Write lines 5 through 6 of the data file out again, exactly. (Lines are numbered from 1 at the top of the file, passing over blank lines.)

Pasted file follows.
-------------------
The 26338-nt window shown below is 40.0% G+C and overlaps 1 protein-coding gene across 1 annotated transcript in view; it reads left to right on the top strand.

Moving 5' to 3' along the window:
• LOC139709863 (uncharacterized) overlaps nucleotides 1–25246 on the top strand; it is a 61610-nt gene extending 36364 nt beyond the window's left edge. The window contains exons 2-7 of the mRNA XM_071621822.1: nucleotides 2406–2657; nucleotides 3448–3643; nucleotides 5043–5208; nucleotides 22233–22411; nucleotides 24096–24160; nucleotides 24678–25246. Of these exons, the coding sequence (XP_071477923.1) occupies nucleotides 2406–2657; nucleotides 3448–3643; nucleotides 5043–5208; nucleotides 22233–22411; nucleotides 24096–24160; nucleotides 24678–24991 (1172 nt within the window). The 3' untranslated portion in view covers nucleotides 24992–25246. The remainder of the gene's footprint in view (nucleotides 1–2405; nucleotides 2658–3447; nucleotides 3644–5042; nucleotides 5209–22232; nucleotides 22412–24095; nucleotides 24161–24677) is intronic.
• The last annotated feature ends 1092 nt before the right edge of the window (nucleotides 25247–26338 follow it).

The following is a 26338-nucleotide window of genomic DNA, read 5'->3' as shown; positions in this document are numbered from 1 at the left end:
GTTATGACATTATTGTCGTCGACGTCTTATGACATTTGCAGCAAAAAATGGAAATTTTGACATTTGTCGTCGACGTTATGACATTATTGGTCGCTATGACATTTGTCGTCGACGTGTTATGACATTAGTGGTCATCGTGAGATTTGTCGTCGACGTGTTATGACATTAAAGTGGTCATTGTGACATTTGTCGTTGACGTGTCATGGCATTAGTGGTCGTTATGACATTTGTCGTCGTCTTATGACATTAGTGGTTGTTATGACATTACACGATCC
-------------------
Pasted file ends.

The following is a 26338-nucleotide window of genomic DNA, read 5'->3' as shown; positions in this document are numbered from 1 at the left end:
GTTATGACATTATTGTCGTCGACGTCTTATGACATTTGCAGCAAAAAATGGAAATTTTGACATTTGTCGTCGACGTTATGACATTATTGGTCGCTATGACATTTGTCGTCGACGTGTTATGACATTAGTGGTCATCGTGAGATTTGTCGTCGACGTGTTATGACATTAAAGTGGTCATTGTGACATTTGTCGTTGACGTGTCATGGCATTAGTGGTCGTTATGACATTTGTCGTCGTCTTATGACATTAGTGGTTGTTATGACATTACACGATCC